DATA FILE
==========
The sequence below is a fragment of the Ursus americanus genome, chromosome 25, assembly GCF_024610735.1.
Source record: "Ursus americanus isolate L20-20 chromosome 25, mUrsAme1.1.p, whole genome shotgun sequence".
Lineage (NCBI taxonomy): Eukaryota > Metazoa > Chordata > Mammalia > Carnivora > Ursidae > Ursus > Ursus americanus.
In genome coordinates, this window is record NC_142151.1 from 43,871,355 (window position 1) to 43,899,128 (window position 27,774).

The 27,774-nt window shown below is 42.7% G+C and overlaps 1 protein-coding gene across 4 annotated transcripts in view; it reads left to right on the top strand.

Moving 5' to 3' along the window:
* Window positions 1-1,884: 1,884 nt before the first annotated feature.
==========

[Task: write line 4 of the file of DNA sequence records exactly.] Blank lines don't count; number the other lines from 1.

In genome coordinates, this window is record NC_142151.1 from 43,871,355 (window position 1) to 43,899,128 (window position 27,774).